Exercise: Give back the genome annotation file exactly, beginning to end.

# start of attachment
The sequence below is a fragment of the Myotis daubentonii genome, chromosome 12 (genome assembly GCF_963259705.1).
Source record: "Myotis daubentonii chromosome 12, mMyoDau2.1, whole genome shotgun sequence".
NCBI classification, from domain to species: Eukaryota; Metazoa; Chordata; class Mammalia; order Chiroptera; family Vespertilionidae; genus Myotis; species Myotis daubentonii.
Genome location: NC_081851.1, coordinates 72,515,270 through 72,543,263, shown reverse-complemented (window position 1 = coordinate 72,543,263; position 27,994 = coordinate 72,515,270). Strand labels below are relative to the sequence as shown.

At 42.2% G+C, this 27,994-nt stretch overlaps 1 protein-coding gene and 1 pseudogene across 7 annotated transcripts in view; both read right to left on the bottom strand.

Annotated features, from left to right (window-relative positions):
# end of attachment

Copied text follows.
The sequence below is a fragment of the Myotis daubentonii genome, chromosome 12 (genome assembly GCF_963259705.1).
Source record: "Myotis daubentonii chromosome 12, mMyoDau2.1, whole genome shotgun sequence".
NCBI classification, from domain to species: Eukaryota; Metazoa; Chordata; class Mammalia; order Chiroptera; family Vespertilionidae; genus Myotis; species Myotis daubentonii.
Genome location: NC_081851.1, coordinates 72,515,270 through 72,543,263, shown reverse-complemented (window position 1 = coordinate 72,543,263; position 27,994 = coordinate 72,515,270). Strand labels below are relative to the sequence as shown.

At 42.2% G+C, this 27,994-nt stretch overlaps 1 protein-coding gene and 1 pseudogene across 7 annotated transcripts in view; both read right to left on the bottom strand.

Annotated features, from left to right (window-relative positions):